But how long will the love fest last if Hopkins stumbles after a soft start to the season, like it did last year in what ended up being its first losing season since 1971?

"These guys can't stand when last year comes up," Pietramala said. "It is like throwing salt in a cut."

And yet the Blue Jays made the NCAA tournament, an accomplishment other teams would relish.

Such are the expectation at Homewood, an all-too-unhappy place the last two years. But what's worse: getting spanked in the first round like Hopkins did against Duke or losing in triple overtime like Loyola did against Cornell?

When the Big East conference caused massive realignment in Division I men's lacrosse, Greyhounds coach Charlie Toomey was one of the coaches who opposed the eventual merger of the ECAC and GWLL. Last year, his concerns were validated.

There's nothing eastern about the Eastern Collegiate Athletic Conference when you need to fly to Colorado and Kentucky for crucial conference games.

"The biggest challenge of the ECAC is not only learning how to win, how to prepare and beat opponents," Toomey said. "It's learning how to travel."

A 12-4 loss at Denver denied the Greyhounds an ECAC championship. Though Loyola made the NCAA tournament as an at-large contender, the Greyhounds had to play at Cornell, a team that's been to the final four three of the last four years. The Big Red defeated Loyola in triple overtime on a goal by long pole Max Feely.

Four-year starting goalie Jake Hagelin told Loyola coach Charlie Toomey he wants to be a better practice goalie. "I don't want to be just a gamer anymore," he said, according to Toomey.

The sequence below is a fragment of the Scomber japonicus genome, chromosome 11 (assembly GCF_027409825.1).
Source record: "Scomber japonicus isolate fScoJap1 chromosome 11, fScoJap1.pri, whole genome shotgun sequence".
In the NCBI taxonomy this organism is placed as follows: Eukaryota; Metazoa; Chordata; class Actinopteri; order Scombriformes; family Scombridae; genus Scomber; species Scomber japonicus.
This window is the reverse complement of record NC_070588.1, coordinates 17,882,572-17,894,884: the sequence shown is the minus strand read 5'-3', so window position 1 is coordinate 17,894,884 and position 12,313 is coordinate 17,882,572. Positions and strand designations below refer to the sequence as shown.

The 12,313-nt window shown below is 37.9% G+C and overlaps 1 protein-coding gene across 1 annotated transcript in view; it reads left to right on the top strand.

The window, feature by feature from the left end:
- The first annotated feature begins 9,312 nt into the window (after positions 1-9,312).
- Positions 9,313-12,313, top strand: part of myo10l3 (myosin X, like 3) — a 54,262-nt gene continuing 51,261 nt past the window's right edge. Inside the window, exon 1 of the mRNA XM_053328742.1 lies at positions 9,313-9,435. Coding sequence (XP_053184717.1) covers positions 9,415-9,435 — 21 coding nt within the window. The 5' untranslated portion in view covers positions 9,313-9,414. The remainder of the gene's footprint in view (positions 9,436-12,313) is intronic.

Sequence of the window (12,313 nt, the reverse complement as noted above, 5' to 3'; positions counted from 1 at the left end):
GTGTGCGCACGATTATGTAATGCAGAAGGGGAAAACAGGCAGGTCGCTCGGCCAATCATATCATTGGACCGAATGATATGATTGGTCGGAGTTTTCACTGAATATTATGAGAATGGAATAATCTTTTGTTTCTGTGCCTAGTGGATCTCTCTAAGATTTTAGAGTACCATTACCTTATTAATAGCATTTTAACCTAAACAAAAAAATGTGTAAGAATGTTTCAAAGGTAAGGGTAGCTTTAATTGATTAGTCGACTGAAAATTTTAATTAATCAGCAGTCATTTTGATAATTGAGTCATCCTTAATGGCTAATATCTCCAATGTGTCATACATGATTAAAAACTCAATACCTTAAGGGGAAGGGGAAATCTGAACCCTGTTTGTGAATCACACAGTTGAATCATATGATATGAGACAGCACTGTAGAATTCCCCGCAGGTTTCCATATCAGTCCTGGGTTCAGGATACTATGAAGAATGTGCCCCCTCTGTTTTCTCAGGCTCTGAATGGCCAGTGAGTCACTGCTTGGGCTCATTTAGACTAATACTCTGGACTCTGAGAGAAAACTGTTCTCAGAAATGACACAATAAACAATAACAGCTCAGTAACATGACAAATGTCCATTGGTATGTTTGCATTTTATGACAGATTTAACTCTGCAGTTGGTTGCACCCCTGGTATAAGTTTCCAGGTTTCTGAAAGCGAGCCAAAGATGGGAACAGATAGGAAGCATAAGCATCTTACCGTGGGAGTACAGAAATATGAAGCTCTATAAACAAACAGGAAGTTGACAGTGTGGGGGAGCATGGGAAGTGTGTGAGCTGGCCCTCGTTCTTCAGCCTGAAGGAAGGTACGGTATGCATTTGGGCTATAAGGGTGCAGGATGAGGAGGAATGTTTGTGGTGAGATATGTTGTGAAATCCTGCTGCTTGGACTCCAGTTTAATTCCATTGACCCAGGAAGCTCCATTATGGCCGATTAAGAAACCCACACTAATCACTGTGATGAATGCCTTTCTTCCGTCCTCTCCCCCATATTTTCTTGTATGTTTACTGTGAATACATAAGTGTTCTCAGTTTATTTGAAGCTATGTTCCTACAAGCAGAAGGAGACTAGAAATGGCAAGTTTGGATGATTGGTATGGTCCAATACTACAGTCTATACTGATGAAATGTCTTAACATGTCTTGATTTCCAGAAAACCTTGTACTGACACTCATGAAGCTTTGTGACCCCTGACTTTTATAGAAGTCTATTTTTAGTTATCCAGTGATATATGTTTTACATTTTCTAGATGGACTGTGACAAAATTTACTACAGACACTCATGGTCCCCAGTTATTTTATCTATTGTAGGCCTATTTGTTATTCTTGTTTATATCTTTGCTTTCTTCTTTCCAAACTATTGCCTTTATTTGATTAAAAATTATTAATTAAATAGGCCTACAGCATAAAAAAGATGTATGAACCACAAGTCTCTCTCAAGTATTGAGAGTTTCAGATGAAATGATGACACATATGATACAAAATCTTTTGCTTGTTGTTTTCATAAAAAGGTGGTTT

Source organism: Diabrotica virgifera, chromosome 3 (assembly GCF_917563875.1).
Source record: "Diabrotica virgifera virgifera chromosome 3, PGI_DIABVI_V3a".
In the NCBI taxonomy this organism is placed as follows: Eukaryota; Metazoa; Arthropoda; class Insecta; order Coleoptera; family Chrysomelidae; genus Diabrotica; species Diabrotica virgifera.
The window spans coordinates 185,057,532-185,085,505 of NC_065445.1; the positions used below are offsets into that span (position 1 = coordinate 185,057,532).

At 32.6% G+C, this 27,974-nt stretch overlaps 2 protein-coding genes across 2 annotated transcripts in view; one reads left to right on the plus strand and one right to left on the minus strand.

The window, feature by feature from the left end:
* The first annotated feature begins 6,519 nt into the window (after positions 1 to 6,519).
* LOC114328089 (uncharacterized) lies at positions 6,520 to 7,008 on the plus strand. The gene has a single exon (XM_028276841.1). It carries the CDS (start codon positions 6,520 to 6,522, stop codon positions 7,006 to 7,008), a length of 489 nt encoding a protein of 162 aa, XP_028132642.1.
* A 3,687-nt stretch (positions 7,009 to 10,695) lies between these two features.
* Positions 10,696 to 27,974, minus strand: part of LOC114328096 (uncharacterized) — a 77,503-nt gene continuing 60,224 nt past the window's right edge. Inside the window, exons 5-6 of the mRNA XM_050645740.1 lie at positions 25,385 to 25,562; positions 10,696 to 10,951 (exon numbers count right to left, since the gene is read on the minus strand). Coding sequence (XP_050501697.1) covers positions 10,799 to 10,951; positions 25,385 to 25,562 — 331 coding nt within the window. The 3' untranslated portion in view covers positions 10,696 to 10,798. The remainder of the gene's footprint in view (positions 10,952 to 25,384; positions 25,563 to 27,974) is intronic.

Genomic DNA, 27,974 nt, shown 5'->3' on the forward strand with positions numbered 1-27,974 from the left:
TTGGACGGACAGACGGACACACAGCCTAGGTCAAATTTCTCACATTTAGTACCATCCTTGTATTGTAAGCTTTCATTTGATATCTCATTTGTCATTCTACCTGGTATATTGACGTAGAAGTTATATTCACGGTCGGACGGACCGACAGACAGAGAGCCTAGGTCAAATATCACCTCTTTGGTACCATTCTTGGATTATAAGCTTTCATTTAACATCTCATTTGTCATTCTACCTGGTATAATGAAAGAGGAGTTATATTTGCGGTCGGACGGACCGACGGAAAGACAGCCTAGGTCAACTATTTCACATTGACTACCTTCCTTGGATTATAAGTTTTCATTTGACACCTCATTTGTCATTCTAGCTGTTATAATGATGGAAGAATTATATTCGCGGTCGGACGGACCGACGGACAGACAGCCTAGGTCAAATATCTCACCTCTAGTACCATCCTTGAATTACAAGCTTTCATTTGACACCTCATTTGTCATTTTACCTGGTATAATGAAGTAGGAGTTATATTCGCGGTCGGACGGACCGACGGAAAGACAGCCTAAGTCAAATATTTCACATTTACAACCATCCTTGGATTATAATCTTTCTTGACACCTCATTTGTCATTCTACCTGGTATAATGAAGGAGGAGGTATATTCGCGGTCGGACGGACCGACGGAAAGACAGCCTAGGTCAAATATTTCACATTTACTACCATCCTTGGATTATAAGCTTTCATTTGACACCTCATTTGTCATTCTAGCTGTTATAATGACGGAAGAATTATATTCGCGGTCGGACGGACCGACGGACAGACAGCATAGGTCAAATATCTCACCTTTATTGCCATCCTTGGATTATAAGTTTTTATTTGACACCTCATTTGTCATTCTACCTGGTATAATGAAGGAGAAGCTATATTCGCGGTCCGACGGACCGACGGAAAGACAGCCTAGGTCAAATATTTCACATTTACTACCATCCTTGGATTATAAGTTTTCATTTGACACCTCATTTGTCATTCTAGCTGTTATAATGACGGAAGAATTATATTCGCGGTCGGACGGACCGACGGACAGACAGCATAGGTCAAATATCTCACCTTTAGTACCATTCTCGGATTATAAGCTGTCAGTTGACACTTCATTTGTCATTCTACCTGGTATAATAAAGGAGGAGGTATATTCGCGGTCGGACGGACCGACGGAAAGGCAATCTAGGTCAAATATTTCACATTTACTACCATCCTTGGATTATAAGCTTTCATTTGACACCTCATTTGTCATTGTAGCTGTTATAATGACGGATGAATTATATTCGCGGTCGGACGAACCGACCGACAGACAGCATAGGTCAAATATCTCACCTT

© John Strohsacker/LaxPhotos.com

Perhaps things would have been different had the Greyhounds played Stony Brook, instead, as the ECAC champion Pioneers did. With Denver hosting the inaugural ECAC postseason tournament this year, however, Toomey said Loyola's players must learn to adapt better to atmospheric and time zone changes.

"Going out to Denver last year," Toomey said, "we just didn't have the legs."

It won't get any easier for the Greyhounds in 2011, who lost a lot of firepower up front in Collin Finnerty and Cooper MacDonnell, not to mention their top defenseman in Steve Layne. Preseason All-Americans return in faceoff specialist John Schiavone and defenseman Steve Dircks, as does fourth-year starting goalkeeper Jake Hagelin.

Hagelin and senior attackman Matt Langan were two players Toomey emphasized when he said, "it's nice to hear some new voices in the huddle." Toomey said Hagelin walked into his office last week and told him, "I want to be a better practice player. I don't want to be just a gamer anymore." Of Langan, who led Loyola with 18 assists in 2010, Toomey said, "It's his time to lead."

This will be Loyola's first full season in the $62 million Ridley Athletic Complex, including a night game March 16 against Denver. Toomey called the stadium "a beacon on top of a hill " when the lights are on.

A few miles north of that hill, it was almost lights out on Towson's Tony Seaman before his CAA Coach of the Year performance in 2010 earned him a three-year contract. Seaman has not softened the Tigers' non-conference schedule. "We decided to give ourselves a break," he said sarcastically when reeling off the Tigers' first six opponents: Hopkins, Loyola, Mount St. Mary's, Maryland and Navy. All but Navy were NCAA tournament contenders a year ago.